Has the cost of renting increased over the years? If you’re planning on renting a place for yourself, then it’s important to be aware of the potential increase in costs.
According to research by the BBC, the data shows that people in their 20s that would like to rent a place for themselves may face having to pay out an “unaffordable” amount in two-thirds of places in Britain. These people may be strained financially as the average rent for a one-bedroom property can use up more than 30% of their typical salary in 65% of British postcode areas.
Many of the housing organisations regard spending more than a third of your income on rent as unaffordable. The research also shows that in order to afford a one-bed property in London, you would need a salary of at least £51,200 to be able to “afford” to rent. Although many young people in employment may choose to flat-share, this does not resolve the problem entirely. The data reveals that 12% of postcode areas in Britain remain to be “unaffordable” for two people in their 20s that are sharing a two-bedroom property.
After further analysis of the data by the BBC’s data team, the data shows that in order to be able to “afford” an average one-bedroom flat in England under the 30% measure, you would need a gross annual income of £24,800. In Wales, an annual income of £17,700 would be needed and for Scotland, you would need an annual income of £20,700. Although many people are able to pay more than 30% of their income on rent, many of the housing organisations believe that it would place a strain on the rest of their finances. Comparing this to 1980, when UK private renters were spending an average of 10% of their income on rent, or 14% in London, we can see that there has been an increase in costs. At that time, however, many people were renting from councils or they were in social housing.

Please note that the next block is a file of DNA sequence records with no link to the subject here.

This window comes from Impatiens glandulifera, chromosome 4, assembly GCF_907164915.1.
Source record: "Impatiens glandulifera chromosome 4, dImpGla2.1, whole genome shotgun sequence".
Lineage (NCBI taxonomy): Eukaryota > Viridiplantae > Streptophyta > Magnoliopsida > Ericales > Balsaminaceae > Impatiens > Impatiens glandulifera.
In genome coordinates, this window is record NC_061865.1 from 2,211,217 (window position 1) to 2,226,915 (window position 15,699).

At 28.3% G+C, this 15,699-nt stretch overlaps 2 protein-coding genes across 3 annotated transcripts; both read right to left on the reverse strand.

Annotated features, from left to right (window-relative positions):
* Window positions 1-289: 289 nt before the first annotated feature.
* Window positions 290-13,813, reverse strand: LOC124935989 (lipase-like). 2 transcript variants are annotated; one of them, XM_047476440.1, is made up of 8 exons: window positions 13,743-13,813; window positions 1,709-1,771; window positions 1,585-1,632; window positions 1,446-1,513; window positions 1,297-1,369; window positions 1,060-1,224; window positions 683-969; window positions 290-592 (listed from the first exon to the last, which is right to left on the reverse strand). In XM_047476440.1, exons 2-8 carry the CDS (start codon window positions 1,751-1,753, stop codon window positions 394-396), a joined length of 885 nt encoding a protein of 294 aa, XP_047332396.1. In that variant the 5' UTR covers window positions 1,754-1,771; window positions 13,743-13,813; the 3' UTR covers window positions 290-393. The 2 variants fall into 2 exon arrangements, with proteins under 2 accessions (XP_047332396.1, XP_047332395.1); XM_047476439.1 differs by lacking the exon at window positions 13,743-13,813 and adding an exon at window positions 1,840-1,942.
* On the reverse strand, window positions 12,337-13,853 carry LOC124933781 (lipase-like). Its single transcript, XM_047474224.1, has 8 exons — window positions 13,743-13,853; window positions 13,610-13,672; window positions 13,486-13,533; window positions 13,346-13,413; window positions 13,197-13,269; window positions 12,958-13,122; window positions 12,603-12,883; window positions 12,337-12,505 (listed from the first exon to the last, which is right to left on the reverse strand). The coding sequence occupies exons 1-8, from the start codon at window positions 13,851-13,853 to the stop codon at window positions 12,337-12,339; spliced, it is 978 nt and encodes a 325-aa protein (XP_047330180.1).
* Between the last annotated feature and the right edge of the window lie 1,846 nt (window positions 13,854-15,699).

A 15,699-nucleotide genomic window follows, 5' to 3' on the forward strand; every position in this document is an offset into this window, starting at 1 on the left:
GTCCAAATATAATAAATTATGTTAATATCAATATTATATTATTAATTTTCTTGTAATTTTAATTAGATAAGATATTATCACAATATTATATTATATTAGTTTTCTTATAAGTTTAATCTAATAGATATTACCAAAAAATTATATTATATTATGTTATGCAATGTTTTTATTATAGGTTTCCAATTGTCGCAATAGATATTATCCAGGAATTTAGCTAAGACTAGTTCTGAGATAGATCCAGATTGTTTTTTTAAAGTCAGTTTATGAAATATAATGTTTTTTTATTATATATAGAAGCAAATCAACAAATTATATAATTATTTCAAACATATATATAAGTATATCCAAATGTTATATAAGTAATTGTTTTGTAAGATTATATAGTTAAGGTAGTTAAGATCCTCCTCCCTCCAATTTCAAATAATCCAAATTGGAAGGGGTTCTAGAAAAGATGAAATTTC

Not only are tenants facing increased costs in renting, but the landlords may also be experiencing higher costs. This may include their mortgages, insurance, maintenance, and licensing, which needs to be covered from the rents. As the government introduces new measures, such as the removal of mortgage interest relief and the changes to stamp duty, these costs have increased. This had resulted in landlords divesting they properties as their business becomes less financially viable. Ultimately, this leads to fewer properties being available to rent, however, the demand for properties remains to be high across the UK.
About the Author
Stuart Mosley (CeFA, CeMap, CLTM) founded SJ Financial Solutions in June 2005 having spent 12 years with big corporates such as Halifax and Santander. He felt the personal touch and straight speaking was missing from financial and mortgage advice services and set up SJ Financial Solutions to change this.
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